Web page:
In an ironic turn of events, it seems that fake fat may make you fat instead of help you shed those unwanted pounds. New research challenges the traditional wisdom that foods made with fat substitutes help you lose weight.
Fat substitutes may interfere with the body's ability to regulate food intake and lead to an inefficient use of calories, causing weight gain.
Researchers at Purdue University put two groups of rats on different high and low-fat diets. Half of each group was fed regular Pringles and the other half was fed a mix of regular Pringles and Pringles Light chips; both were fed their usual chow. Pringles Light chips are made with olestra, a fat substitute that has no calories and passes through the gastrointestinal tract undigested.
The surprising results? The rats that ate the high-fat diet and ate both types of chips consumed more food and gained more weight as well as fat tissue than the rats that ate only the high-calorie chips. Moreover, when the potato chips were removed from their diet, they did not lose the extra weight. The news isn't all bad though. The rats that were fed a low-fat diet didn't gain a significant amount of weight.
Sweet or fatty foods are usually high in calories, and the taste triggers a variety of responses by the body, including salivation and the release of "feel-good" hormones. Fat substitutes can interfere with the response when the body expects to receive a lot of calories but is fooled by a fat substitute.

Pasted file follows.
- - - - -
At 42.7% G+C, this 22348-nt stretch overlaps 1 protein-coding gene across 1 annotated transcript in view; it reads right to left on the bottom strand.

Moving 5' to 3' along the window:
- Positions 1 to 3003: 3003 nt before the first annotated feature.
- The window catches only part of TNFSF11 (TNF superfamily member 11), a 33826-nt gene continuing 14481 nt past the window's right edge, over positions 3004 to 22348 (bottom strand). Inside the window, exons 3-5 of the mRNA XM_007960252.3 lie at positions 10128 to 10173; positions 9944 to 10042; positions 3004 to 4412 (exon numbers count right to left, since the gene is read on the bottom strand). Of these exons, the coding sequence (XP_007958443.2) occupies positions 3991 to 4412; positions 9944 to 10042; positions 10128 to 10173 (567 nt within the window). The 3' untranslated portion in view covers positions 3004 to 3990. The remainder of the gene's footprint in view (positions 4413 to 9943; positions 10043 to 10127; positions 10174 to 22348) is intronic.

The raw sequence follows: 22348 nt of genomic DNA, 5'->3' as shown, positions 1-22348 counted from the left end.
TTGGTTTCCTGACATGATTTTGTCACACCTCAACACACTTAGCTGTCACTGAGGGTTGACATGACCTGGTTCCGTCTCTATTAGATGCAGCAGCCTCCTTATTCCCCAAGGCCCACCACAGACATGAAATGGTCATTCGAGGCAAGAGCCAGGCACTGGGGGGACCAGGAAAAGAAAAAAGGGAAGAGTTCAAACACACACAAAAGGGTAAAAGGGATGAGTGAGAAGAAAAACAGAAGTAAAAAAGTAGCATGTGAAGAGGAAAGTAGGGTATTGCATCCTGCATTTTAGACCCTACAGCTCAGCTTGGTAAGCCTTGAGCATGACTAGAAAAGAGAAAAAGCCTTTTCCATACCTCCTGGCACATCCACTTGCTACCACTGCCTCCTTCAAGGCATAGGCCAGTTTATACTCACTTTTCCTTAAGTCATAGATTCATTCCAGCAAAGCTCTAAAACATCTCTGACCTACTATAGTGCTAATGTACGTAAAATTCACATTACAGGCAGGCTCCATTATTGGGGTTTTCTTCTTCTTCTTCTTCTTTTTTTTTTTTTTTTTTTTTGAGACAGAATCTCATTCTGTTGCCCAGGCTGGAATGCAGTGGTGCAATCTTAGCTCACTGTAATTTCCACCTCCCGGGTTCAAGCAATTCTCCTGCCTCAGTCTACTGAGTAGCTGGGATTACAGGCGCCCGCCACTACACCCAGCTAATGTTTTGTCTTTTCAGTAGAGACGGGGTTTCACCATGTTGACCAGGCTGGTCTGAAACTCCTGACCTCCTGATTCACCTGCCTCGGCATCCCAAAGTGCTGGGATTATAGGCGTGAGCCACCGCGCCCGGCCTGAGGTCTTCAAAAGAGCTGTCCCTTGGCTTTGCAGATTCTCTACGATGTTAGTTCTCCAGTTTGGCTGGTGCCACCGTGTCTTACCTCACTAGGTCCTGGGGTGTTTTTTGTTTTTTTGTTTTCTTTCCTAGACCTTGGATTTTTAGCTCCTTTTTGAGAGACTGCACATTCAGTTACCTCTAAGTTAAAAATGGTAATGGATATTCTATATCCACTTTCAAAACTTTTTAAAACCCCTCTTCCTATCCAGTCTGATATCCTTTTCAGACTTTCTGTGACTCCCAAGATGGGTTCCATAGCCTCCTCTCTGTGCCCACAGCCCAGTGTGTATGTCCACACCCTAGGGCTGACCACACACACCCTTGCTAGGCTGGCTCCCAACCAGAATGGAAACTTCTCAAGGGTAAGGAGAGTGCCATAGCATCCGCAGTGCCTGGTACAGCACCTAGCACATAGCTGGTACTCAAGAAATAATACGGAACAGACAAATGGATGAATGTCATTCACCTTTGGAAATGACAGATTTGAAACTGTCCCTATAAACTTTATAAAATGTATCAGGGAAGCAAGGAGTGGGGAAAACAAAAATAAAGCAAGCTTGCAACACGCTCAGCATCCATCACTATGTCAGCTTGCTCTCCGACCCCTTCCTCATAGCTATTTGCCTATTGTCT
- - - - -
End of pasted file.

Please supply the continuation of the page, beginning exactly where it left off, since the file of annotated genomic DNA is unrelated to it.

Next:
Swithers along with Purdue psychology professor Terry L. Davidson, PhD, have reported similar results in rat studies regarding the use of artificial sweeteners, weight gain, and increased body fat. While weight gain among Americans has increased dramatically over the past 30 years, so has the use of artificial sweeteners and fat substitutes.
Based on the results of this study and their previous studies, Swithers says that a diet low in fat and calories might be a better way to lose weight than relying on fat substitutes or artificial sweeteners to cut calories.
The study was published online in the American Psychological Association's journal, Behavioral Neuroscience.